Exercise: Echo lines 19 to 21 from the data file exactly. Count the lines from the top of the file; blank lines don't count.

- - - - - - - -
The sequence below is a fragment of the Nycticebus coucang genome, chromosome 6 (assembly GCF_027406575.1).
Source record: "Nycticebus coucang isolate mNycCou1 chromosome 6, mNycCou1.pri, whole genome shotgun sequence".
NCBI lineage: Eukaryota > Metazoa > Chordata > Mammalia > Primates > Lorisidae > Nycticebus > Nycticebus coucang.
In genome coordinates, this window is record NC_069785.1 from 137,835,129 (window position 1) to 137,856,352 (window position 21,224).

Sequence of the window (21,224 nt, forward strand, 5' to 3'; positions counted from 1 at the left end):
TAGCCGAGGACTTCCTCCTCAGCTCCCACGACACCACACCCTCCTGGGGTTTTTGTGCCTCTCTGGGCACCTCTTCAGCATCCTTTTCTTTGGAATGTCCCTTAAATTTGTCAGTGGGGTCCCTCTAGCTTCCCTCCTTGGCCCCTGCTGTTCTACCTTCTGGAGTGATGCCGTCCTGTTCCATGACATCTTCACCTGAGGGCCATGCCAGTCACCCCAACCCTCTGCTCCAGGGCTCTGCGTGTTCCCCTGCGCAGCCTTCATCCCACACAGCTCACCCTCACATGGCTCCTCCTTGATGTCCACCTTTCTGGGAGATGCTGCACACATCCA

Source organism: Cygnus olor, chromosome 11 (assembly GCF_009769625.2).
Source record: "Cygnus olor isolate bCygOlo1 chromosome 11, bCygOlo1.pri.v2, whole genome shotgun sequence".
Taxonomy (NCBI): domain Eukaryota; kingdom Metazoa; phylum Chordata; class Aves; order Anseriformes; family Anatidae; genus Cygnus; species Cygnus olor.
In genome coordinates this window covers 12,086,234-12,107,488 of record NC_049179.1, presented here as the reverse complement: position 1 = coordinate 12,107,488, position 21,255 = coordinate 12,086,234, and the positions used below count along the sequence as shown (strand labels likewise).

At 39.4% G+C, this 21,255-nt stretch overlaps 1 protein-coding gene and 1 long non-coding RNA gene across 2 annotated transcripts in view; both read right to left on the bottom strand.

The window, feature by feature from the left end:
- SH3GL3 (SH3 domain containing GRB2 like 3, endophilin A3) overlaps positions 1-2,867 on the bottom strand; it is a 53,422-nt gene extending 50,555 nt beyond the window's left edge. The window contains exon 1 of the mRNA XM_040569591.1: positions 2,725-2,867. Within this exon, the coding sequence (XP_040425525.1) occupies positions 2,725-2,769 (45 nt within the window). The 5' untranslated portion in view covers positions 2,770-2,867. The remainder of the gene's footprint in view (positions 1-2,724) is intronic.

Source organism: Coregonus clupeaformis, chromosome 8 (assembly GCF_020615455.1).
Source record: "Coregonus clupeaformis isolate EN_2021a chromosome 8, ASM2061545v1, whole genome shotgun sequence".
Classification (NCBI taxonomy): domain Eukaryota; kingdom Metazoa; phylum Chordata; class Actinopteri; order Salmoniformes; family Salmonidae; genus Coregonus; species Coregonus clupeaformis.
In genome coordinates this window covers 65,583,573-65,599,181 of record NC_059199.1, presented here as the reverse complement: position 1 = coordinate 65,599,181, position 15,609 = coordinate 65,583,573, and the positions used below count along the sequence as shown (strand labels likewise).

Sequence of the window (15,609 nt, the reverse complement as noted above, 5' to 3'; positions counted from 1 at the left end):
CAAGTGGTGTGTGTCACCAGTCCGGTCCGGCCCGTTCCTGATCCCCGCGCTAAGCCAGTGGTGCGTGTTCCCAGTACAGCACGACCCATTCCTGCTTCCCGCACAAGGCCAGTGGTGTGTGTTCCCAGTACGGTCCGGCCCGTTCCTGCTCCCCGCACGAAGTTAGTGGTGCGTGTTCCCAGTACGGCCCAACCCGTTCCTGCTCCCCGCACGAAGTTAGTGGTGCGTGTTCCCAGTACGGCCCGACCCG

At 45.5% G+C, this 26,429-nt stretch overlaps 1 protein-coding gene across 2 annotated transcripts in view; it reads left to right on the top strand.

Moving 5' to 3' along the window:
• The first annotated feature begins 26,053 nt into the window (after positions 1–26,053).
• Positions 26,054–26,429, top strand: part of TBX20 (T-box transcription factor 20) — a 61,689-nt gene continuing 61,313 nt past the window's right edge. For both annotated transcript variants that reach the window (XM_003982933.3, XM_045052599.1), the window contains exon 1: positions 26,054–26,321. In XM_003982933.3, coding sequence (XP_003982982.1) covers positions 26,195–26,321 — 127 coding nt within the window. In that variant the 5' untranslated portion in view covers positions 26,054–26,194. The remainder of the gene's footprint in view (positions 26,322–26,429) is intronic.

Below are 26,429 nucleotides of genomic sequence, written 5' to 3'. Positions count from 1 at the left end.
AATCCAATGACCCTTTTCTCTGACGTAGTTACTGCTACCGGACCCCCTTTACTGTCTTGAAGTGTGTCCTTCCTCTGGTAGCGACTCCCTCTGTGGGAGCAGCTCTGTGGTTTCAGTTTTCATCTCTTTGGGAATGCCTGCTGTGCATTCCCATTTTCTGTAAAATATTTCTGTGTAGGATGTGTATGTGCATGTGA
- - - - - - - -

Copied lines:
CAAGTGGTGTGTGTCACCAGTCCGGTCCGGCCCGTTCCTGATCCCCGCGCTAAGCCAGTGGTGCGTGTTCCCAGTACAGCACGACCCATTCCTGCTTCCCGCACAAGGCCAGTGGTGTGTGTTCCCAGTACGGTCCGGCCCGTTCCTGCTCCCCGCACGAAGTTAGTGGTGCGTGTTCCCAGTACGGCCCAACCCGTTCCTGCTCCCCGCACGAAGTTAGTGGTGCGTGTTCCCAGTACGGCCCGACCCG

At 45.5% G+C, this 26,429-nt stretch overlaps 1 protein-coding gene across 2 annotated transcripts in view; it reads left to right on the top strand.

Moving 5' to 3' along the window: